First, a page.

Grant Cunningham has a really good recent post titled “Meaningless Increments of Precision”. His point: don’t let small amounts of time become too important in your training – there are MUCH more important things to work on!
I had to smile when I read his post last week because he and I seem to often think alike. I have had an article in to American Handgunner for a while (who knows when it’ll be published?) titled “Measuring What’s Important“. There I argue that standards, including times, are important, but should not be obsessed over. Here’s an early look at the paragraph in that article that dovetails with Grant’s:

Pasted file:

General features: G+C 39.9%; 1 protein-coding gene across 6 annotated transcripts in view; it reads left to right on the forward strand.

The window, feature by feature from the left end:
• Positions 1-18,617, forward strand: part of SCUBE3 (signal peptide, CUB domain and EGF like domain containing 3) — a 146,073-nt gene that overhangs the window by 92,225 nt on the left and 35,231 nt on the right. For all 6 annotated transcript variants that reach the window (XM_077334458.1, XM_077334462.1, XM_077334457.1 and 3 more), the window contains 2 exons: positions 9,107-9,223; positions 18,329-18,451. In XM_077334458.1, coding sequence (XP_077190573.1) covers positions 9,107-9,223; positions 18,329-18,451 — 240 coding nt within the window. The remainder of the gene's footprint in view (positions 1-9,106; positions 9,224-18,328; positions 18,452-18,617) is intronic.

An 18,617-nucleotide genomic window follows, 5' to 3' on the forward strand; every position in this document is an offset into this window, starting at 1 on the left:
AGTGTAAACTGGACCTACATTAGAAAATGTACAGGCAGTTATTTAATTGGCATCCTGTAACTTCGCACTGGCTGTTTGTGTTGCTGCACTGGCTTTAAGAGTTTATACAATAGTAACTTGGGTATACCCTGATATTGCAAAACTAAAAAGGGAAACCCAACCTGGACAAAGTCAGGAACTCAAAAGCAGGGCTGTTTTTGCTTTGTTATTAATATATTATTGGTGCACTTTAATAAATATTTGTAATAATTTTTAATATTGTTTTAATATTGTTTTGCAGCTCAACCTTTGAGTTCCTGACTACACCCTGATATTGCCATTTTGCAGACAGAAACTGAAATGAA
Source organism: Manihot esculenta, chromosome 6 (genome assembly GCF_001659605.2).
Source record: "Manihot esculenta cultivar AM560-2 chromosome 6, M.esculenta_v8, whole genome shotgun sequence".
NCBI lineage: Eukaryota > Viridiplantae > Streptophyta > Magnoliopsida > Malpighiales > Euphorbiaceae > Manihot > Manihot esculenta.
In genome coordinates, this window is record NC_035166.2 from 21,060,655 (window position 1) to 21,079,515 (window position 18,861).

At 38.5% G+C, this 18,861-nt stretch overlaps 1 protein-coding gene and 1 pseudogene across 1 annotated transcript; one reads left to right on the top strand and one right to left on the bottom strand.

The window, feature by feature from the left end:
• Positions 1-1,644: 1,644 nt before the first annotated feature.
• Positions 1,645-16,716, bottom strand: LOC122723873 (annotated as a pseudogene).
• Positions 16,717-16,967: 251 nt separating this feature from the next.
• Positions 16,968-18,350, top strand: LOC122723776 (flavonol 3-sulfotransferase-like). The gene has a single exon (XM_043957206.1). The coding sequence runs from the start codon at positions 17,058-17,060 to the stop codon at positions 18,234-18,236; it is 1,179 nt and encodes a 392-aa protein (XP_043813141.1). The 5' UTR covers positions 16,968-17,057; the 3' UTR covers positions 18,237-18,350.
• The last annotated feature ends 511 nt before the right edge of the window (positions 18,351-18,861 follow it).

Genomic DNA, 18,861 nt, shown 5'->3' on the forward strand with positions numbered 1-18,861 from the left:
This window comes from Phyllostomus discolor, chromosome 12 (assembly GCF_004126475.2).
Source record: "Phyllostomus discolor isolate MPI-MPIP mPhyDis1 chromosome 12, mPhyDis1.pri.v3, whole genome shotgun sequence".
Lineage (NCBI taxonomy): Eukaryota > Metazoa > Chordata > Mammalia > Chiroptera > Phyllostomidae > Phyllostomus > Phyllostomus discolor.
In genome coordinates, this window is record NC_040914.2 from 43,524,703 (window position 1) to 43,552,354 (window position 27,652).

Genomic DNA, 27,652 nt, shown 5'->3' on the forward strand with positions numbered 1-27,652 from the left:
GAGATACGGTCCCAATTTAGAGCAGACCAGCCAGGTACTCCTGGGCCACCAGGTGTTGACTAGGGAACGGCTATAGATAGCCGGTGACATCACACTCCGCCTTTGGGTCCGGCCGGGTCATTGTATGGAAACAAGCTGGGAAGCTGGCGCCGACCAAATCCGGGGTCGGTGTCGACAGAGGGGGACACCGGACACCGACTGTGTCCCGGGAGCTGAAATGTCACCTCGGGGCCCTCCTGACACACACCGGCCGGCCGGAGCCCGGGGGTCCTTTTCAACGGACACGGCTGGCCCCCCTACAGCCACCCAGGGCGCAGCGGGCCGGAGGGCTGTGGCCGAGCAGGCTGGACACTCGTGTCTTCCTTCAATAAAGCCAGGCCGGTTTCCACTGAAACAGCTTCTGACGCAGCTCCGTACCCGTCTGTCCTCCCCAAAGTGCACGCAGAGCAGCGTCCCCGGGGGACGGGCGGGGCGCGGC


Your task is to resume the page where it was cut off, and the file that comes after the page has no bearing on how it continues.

To a top competitor who wins matches (and purses) by hundredths of a second, obsessing over minute fractions of a second is appropriate (and profitable). To us regular folks though, I suggest that we try and aim for windows of time. Take, for example: drawing without concealment and hitting an 8-inch plate at seven yards. This is a standard drill, and I am pretty happy when I can do it between 1.3 and 1.5 seconds. This is, for most ordinary people, a “good” time. An “excellent” time might be between 1.0 and 1.3 seconds, while a superb time might be less than a second. Likewise a “fair” time might be 1.6 to 2.0 seconds and a poor time over 2 seconds. Vary the size of the plate and the distance, or add in concealment, and these windows would shift around, but the point is that aiming for windows of time is probably a better practice for most of us than obsessing about shaving a tenth or a twentieth of a second off of our good runs.